Compared to a systematic theology in the Reformed tradition (i.e. Berkhof), it overlaps about 60-70%, give or take (though it isn’t nearly as detailed).  Since they don’t label this as straight up Reformed theology, I’m not going to critique them for the areas in which I disagree (you can read other blogs or books to study the differences/disagreements).  I will point them out, however, in case you’re curious.  I disagree when they say that the words “begotten” and “proceeds” are not overly helpful in discussing the Trinity (though Driscoll & Breshears seem to be in line with Nicea and Chalcedon).  I’m skeptical about women deacons and the continuation of spiritual gifts like healings.    

The chapter on covenant is, in my opinion, the worst part of the book.  In an almost biblicistic manner, they dismiss the covenant of works because the term “covenant” doesn’t show up in Genesis 1-3.  Being Reformed, I’m not a huge fan of a single-covenant scheme in biblical theology.  Thankfully in the covenant chapter (and in the entire book) they do continually speak about Jesus, the center and focus of the OT and NT. 

Furthermore, I’m still thinking about their explanation of “unlimited-limited atonement.”  In some other areas (i.e. the attributes of God) they utilize Reformed theological terms but order them in a more readable way (which is fine) but sometimes (i.e. the marks of the church) they lump terms together in an unhelpful way (which is hard to read if you’re schooled in Reformed sytematics).

The strengths of this book are many.  It is written in everyday language, which I appreciate – it is not at all the “Christianese” language you find in many Christian circles.  I enjoyed their chapter on the image of God in man, particularly how they pick up on Calvin’s image of a shattered mirror concerning the imago.  I loved how they discussed the fall, sin, and total depravity; it was penetrating and well written (they list out and explain a ton of sinful views of sin such as materialism, evolutionism, humanism, etc.).   Driscoll and Breshears also don’t hesitate to point out inconsistencies in Christian traditions and practices – those little tidbits were great.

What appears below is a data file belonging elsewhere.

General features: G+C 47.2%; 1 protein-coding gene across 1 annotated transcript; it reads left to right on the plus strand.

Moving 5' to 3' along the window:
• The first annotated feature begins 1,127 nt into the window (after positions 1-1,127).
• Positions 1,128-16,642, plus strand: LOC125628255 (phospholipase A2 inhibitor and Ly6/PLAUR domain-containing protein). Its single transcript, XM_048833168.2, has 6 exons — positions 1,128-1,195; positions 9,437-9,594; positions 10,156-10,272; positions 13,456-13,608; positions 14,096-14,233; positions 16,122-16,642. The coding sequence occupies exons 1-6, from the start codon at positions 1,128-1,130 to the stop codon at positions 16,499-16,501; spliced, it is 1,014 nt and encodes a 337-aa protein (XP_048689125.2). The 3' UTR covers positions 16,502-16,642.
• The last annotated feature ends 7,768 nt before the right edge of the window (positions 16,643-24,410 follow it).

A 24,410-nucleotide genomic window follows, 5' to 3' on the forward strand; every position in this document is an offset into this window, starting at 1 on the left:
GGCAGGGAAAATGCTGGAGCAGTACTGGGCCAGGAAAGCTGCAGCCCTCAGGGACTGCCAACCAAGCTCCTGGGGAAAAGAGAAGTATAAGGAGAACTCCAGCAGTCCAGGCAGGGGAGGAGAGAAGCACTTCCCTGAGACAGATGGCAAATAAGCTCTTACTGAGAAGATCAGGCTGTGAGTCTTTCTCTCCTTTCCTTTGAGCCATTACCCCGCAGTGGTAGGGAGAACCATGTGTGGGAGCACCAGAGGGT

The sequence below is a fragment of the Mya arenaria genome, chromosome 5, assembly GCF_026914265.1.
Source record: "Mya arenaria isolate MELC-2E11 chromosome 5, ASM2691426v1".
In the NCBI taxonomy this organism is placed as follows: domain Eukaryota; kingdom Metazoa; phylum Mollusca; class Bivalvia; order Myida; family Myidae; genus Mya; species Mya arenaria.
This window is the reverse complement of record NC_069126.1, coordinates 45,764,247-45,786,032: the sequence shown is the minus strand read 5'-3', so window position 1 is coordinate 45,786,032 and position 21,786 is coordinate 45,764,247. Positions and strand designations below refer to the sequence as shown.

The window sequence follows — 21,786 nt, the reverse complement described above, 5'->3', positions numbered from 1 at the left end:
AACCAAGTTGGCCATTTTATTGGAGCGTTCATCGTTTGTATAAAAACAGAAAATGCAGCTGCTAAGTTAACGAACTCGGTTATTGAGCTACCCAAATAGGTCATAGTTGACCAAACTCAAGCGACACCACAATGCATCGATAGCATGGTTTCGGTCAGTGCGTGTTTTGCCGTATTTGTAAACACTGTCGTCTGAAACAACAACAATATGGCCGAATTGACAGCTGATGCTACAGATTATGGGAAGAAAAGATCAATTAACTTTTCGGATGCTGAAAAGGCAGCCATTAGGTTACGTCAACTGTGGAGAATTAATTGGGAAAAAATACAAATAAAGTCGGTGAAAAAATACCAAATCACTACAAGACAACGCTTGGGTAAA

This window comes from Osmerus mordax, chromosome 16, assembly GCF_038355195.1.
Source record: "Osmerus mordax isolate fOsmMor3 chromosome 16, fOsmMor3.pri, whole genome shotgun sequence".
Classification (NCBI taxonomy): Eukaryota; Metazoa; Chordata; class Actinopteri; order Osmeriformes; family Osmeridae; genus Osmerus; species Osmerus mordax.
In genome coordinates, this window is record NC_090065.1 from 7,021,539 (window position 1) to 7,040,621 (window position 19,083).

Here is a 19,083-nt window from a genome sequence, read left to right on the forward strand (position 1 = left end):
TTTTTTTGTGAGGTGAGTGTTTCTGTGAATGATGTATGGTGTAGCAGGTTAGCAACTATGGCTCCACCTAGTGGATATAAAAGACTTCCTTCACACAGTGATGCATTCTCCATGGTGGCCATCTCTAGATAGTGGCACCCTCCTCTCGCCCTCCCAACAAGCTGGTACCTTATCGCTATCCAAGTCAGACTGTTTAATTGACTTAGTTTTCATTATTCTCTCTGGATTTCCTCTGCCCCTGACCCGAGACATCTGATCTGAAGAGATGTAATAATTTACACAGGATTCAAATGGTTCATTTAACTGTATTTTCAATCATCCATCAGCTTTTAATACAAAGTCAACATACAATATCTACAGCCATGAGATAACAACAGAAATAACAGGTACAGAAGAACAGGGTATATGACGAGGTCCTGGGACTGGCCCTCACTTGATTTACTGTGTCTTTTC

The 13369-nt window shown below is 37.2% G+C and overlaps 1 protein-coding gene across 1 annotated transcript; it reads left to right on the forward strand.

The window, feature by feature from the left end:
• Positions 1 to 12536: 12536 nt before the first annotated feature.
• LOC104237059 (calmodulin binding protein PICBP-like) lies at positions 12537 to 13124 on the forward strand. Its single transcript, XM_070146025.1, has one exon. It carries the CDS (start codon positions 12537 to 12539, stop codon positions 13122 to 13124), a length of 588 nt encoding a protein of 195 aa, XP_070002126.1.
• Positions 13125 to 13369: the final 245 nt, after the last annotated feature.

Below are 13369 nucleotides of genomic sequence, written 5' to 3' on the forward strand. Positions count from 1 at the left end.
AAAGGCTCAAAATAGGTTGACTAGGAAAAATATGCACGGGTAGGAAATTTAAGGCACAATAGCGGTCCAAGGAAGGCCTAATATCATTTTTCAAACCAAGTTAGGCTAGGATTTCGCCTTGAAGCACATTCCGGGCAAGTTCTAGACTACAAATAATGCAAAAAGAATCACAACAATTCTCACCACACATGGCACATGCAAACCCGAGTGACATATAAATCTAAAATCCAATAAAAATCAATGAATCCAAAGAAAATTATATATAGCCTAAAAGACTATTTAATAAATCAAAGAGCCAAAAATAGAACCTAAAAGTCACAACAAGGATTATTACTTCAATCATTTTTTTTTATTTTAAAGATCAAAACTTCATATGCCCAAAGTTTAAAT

I appreciated how throughout the book they contrasted the historic Christian views with false views (as I mentioned above) – they weren’t afraid to show how Christianity is far different from Hinduism, Mormonism, Wicca, Oprah, etc.  They also stressed humility in theology, and did a decent job of distinguishing essential truths and secondary ones.  Taking into consideration the modern arbitrary views people have of the church, they also emphasized the need for Christian fellowship, membership, and regular hearing of the preached word.  As I mentioned elsewhere on this blog, I liked their emphasis on the missional nature of the church. 

Throughout the book, though there are not many technical footnotes (besides the hundreds of biblical references), they do refer in a helpful way to people like J.I. Packer, John Piper, R.C. Sproul, Martin Luther, Ed Welch, Don Carson, St. Augustine, and Greg Beale, just to name a few. 

Their sections on worship and idolatry as well as stewardship were some of the best things I’ve read on those topics; they were simply outstanding.  Here’s an example of the stewardship section.

“It cannot be overstated that when we give to God, we are not deciding how much of our wealth to give.  Rather, we are determining how much of God’s wealth we are keeping for our own uses” (1 Chr. 29.14) (p. 394).

In summary, though this book isn’t right in the “Reformed” line of Berkhof and Bavinck, for example, it is certainly worth owning, reading, and utilizing.   For our readers who are Reformed, it’ll be a good book to have to see how theology “outworks” into life even if you don’t agree with it all.  If you’re not Reformed, I’d encourage you to read this book.  If you enjoy it, I challenge you to read Bavinck’s Our Reasonable Faith if you want to take the next step into Reformation theology.  Or, read Driscoll/Breshears now, and in October when Mike Horton’s new Reformed doctrine book comes out, get that.

[One more thing, in case you were curious: there is no sketchy or crude language in this book, as there is in some of Driscoll’s older books.]

shane lems

sunnyside, wa